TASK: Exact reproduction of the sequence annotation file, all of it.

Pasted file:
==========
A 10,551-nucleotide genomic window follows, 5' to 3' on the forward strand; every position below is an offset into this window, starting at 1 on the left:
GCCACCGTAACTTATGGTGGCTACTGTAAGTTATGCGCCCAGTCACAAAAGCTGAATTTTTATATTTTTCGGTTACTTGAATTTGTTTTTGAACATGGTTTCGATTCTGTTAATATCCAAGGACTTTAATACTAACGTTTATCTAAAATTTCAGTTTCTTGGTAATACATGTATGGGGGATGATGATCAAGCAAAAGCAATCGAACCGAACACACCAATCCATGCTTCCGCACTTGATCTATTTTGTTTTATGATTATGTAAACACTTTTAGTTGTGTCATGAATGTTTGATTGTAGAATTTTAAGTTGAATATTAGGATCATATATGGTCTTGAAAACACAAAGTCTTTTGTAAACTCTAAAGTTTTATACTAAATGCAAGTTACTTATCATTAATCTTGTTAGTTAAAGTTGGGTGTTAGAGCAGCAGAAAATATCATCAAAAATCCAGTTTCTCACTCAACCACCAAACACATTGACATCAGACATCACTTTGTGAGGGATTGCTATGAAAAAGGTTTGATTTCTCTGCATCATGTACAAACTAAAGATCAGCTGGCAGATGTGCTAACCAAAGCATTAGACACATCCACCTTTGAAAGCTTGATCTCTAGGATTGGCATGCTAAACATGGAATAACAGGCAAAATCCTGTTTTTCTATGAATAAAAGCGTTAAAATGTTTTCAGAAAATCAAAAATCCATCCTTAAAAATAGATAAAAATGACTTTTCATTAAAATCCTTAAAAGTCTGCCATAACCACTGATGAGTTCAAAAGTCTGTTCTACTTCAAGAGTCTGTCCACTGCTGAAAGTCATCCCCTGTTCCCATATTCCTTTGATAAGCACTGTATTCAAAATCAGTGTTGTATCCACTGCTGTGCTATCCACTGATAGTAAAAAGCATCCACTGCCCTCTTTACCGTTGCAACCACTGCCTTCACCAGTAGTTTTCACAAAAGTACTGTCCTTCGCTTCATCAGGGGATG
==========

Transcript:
A 10,551-nucleotide genomic window follows, 5' to 3' on the forward strand; every position below is an offset into this window, starting at 1 on the left:
GCCACCGTAACTTATGGTGGCTACTGTAAGTTATGCGCCCAGTCACAAAAGCTGAATTTTTATATTTTTCGGTTACTTGAATTTGTTTTTGAACATGGTTTCGATTCTGTTAATATCCAAGGACTTTAATACTAACGTTTATCTAAAATTTCAGTTTCTTGGTAATACATGTATGGGGGATGATGATCAAGCAAAAGCAATCGAACCGAACACACCAATCCATGCTTCCGCACTTGATCTATTTTGTTTTATGATTATGTAAACACTTTTAGTTGTGTCATGAATGTTTGATTGTAGAATTTTAAGTTGAATATTAGGATCATATATGGTCTTGAAAACACAAAGTCTTTTGTAAACTCTAAAGTTTTATACTAAATGCAAGTTACTTATCATTAATCTTGTTAGTTAAAGTTGGGTGTTAGAGCAGCAGAAAATATCATCAAAAATCCAGTTTCTCACTCAACCACCAAACACATTGACATCAGACATCACTTTGTGAGGGATTGCTATGAAAAAGGTTTGATTTCTCTGCATCATGTACAAACTAAAGATCAGCTGGCAGATGTGCTAACCAAAGCATTAGACACATCCACCTTTGAAAGCTTGATCTCTAGGATTGGCATGCTAAACATGGAATAACAGGCAAAATCCTGTTTTTCTATGAATAAAAGCGTTAAAATGTTTTCAGAAAATCAAAAATCCATCCTTAAAAATAGATAAAAATGACTTTTCATTAAAATCCTTAAAAGTCTGCCATAACCACTGATGAGTTCAAAAGTCTGTTCTACTTCAAGAGTCTGTCCACTGCTGAAAGTCATCCCCTGTTCCCATATTCCTTTGATAAGCACTGTATTCAAAATCAGTGTTGTATCCACTGCTGTGCTATCCACTGATAGTAAAAAGCATCCACTGCCCTCTTTACCGTTGCAACCACTGCCTTCACCAGTAGTTTTCACAAAAGTACTGTCCTTCGCTTCATCAGGGGATG